Sussex County Delaware
DNREC Secretary
Disputes N-J Editorial
Guest Opinion, August 26, 2002

Guest Opinion

NOTE: The following letter was submitted to Sussex County Online by outgoing DNREC Secretary Nicholas Dipasquale in response to an editorial in The News-Journal on Aug. 18, 2002.

The New Journal's Sunday (Aug. 18) editorial on the Army Corps of Engineer's main channel deepening project struck me as overly mean-spirited, suggesting that I was granting the Corps request to revise the permit application simply so I could delay the permit review process and pass the buck on to the next Secretary to make the decision.

The News Journal should know by now that this is not characteristic of my tenure as Secretary. I have never shied away from a tough decision. In fact, whether the paper cares to believe it or not, I was attempting to get a definitive response from the Corps that it agreed to the department's terms and conditions for granting the request so that if it did not find these conditions acceptable we could move forward with a decision while I was still secretary.

The request came in well before my decision to resign. The decision to grant the extension was not made in a vacuum. I consulted with the Governor's staff and with the Governor, who felt this was the appropriate course of action.

As Dick Fleming notes, no fewer than three independent reviews have concluded that the Corps erred in its presentation of the economic justification for the project. It now proposes to correct those errors. As a matter of practice, the department has allowed permit applicants the opportunity to correct the record by revising their applications. Last time I checked, we still operate in a democracy, not a dictatorship. The final decision on the permit application for this project should be made based on the merits of the proposal, a complete and accurate record and the best information available, not on our feelings about the Corps as an institution, however objectionable one finds its behavior.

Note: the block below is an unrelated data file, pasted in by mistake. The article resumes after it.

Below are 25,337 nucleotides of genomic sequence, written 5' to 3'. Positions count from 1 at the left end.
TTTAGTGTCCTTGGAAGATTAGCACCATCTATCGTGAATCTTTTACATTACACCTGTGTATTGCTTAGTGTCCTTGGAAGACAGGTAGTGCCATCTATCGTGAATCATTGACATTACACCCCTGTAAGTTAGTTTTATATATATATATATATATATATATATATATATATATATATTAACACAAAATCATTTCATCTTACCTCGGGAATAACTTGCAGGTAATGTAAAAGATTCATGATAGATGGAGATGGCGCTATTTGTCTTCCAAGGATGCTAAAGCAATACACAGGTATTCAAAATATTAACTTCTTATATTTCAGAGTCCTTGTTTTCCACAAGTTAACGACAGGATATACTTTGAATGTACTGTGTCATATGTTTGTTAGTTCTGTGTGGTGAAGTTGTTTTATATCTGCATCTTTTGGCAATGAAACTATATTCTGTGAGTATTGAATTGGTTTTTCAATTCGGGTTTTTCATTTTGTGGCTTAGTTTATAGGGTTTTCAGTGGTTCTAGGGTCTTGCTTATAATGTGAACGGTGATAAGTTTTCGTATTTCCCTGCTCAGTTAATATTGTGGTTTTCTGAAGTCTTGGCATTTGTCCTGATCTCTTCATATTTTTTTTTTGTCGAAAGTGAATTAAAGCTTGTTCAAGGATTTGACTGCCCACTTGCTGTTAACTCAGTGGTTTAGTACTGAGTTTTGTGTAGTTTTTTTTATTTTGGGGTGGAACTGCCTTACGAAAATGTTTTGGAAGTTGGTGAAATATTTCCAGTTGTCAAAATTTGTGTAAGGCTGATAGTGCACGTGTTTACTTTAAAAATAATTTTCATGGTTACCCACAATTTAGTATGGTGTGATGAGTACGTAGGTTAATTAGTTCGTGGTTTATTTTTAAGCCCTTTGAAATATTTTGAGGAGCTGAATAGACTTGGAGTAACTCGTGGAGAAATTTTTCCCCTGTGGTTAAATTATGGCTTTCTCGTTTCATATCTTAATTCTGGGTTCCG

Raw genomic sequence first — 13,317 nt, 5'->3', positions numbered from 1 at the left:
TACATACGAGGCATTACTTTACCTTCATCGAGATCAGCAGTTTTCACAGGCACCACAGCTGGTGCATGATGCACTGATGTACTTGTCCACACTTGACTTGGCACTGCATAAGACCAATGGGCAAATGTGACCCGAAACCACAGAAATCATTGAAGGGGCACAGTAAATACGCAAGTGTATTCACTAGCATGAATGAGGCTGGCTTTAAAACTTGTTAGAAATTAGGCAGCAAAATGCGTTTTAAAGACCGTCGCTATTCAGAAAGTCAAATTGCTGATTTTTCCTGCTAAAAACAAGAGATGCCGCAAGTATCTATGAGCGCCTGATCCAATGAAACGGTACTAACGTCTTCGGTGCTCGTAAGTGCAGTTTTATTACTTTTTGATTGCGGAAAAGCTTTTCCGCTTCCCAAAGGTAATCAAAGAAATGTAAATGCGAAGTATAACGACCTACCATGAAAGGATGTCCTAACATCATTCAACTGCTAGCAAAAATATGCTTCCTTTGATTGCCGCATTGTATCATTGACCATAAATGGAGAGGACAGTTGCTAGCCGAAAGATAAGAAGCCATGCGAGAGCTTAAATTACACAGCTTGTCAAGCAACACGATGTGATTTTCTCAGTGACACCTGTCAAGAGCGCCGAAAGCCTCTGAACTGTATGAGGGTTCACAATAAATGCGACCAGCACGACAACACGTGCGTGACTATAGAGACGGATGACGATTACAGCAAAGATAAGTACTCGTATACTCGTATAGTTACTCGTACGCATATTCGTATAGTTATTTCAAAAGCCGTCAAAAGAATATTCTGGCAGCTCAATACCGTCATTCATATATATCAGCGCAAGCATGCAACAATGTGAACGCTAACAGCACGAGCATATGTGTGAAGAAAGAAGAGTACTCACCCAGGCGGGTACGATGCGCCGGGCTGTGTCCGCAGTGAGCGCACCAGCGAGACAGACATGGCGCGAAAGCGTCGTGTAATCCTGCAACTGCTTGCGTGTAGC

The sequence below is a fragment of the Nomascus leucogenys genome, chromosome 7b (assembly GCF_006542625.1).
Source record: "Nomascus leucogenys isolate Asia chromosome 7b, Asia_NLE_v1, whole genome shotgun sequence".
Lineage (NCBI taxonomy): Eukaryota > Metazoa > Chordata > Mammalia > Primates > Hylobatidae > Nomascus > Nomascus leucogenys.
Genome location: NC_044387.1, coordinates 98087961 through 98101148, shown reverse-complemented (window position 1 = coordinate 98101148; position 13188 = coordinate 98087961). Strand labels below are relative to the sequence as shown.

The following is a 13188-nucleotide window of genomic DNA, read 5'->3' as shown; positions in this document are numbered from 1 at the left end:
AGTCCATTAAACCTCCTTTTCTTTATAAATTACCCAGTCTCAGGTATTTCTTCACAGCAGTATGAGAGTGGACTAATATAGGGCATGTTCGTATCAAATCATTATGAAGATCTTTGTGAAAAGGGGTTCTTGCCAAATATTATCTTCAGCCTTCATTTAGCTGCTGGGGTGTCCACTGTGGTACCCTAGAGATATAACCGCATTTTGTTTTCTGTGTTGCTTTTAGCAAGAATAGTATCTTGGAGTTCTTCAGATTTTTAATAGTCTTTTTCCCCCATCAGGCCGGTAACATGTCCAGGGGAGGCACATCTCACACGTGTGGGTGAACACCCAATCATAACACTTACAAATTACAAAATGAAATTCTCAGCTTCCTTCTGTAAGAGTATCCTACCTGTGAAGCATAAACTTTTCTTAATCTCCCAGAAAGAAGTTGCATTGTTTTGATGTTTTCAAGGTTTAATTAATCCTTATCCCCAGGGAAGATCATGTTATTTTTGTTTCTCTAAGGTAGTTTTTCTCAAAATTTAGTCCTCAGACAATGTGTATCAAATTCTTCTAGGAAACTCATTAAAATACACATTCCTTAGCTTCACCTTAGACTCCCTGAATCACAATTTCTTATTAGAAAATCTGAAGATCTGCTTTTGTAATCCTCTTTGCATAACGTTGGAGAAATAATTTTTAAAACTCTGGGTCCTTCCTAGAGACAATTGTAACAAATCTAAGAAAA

The department required that the Corps' revision to its application be limited to changes that relate only to the economic justification. It will not be allowed to make wholesale changes in the project or major modifications to the application. If it does, the department will terminate its review of the permit application. If the Corps insists on pursuing the project, it will be required to submit a new application and start the process all over again.

The Corps is required to submit changes to the application within 30 days of completing its re-analysis of the project's economic justification. The public will be given ample opportunity to review the modification and to provide comment to the department. The revisions and the public's comments will be given to the department's economic consultant, the same consultant that reviewed the Corps' economic justification initially, for analysis. The consultant's review will be incorporated into the Hearing Officer's report and recommendation to the secretary, which will serve as the basis for the final decision to grant or deny the permit. The Corps and the project sponsor, the Delaware River Port Authority, have agreed to cover the additional costs associated with this review, so there is no cost to the state.

If this project is as fundamentally flawed on both economic and environmental grounds, as Mr. Fleming and the News Journal believe, then they should not be concerned about a delay of a few months in a project that has been in the works for more than a decade. If someone believes the law requires us to act immediately, they are free to seek a writ of mandamus from the courts to compel the department to act on the application in its present form. I suspect there is no basis to obtain such a writ. If someone disagrees with the department's final decision, they have the right to appeal it.

Contrary to the News Journal's claim, I have not waffled on this issue. They should recall that we demanded that the Corps obtain a state permit for this project, despite its claim that it was legally exempt under federal law. My actions have been consistent and are designed to ensure the integrity of the department's decision-making process, to result in an appropriate, lawful and well-reasoned decision and to prevail upon appeal if challenged. Whether we like it or not, sometimes the processes of democracy take time.

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